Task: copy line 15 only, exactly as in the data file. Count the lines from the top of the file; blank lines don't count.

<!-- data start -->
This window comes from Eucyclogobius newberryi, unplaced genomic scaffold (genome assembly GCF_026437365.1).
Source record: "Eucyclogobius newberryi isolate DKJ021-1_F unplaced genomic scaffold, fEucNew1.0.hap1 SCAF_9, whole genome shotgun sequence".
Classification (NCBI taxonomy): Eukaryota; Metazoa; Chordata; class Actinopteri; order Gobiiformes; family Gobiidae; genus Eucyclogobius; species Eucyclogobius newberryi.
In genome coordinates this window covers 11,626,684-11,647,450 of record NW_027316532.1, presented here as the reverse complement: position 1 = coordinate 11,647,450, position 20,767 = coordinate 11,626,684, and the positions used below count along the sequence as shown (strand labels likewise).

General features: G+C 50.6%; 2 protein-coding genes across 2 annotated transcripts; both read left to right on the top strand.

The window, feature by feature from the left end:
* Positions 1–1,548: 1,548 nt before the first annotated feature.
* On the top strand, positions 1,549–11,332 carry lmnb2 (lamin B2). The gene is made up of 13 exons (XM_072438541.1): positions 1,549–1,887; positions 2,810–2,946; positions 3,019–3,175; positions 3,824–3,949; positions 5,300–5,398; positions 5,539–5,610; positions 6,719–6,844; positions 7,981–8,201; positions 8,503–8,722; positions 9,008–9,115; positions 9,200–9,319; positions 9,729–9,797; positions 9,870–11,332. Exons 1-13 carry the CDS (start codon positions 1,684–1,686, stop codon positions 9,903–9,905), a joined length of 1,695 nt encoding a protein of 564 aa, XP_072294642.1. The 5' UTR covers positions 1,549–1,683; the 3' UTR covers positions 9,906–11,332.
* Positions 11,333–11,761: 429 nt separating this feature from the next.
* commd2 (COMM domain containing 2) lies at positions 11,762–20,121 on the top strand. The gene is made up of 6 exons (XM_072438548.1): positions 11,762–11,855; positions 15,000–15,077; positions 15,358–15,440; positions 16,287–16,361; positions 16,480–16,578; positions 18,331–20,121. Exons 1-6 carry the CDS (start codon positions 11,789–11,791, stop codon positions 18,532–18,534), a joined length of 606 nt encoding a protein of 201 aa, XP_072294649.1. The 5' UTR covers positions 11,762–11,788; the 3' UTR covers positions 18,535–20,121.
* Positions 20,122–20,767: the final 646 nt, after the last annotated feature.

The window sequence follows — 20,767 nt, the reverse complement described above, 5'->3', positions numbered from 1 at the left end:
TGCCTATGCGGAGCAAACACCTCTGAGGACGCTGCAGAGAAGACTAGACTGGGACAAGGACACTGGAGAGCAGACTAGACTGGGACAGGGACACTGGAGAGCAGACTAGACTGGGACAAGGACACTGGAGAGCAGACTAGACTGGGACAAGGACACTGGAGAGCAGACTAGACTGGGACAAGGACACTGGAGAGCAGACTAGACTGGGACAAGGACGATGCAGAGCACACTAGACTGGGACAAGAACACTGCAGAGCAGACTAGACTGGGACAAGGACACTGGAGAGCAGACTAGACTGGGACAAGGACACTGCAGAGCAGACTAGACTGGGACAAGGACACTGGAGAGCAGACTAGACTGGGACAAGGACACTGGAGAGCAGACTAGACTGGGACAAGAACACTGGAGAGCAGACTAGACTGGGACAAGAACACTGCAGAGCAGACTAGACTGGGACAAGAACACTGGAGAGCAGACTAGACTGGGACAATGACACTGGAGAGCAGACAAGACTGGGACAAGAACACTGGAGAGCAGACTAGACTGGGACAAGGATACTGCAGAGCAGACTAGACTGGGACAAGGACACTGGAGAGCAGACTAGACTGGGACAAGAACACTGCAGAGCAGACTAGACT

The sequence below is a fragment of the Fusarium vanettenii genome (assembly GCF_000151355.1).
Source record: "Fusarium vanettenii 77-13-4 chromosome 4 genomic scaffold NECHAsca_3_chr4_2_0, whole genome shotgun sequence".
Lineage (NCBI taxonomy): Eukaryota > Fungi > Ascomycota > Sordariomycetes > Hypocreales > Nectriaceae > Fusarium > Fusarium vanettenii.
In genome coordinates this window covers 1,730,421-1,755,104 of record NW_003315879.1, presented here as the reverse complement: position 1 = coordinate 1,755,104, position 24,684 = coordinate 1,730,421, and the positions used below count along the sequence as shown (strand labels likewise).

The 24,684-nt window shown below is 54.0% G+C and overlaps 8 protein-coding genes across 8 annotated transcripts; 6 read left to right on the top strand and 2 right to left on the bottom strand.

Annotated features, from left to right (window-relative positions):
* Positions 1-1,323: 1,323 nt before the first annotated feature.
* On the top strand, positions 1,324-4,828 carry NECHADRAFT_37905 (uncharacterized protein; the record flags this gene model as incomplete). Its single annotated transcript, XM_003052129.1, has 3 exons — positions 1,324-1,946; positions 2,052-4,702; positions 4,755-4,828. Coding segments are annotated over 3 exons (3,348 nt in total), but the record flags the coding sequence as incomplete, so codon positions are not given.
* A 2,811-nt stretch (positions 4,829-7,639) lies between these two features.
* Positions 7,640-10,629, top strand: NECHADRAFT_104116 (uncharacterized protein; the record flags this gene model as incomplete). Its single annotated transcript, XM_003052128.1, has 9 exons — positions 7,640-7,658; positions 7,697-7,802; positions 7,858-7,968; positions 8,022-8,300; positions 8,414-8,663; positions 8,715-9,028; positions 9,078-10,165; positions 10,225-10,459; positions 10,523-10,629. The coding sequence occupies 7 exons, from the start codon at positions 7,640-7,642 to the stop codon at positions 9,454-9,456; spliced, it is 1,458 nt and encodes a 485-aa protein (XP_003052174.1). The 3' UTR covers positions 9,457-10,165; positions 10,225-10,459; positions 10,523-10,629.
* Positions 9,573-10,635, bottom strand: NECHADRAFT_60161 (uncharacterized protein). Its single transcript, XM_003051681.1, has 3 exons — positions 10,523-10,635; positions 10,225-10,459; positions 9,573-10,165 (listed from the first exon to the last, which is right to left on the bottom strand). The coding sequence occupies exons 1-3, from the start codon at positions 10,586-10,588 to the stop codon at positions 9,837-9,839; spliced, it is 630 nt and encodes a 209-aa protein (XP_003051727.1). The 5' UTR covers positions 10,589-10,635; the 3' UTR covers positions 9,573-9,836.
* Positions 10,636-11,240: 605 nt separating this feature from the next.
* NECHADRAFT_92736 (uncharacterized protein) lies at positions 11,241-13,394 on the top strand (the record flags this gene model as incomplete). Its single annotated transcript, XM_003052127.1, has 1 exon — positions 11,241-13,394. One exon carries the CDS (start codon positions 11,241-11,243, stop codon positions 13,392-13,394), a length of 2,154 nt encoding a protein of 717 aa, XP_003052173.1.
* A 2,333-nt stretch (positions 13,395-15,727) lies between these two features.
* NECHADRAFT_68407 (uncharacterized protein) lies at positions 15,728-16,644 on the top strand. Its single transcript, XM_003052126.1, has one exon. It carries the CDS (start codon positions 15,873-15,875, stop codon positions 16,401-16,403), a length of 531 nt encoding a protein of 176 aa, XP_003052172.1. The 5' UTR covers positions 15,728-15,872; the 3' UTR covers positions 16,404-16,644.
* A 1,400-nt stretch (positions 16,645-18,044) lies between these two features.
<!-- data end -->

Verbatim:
Source record: "Fusarium vanettenii 77-13-4 chromosome 4 genomic scaffold NECHAsca_3_chr4_2_0, whole genome shotgun sequence".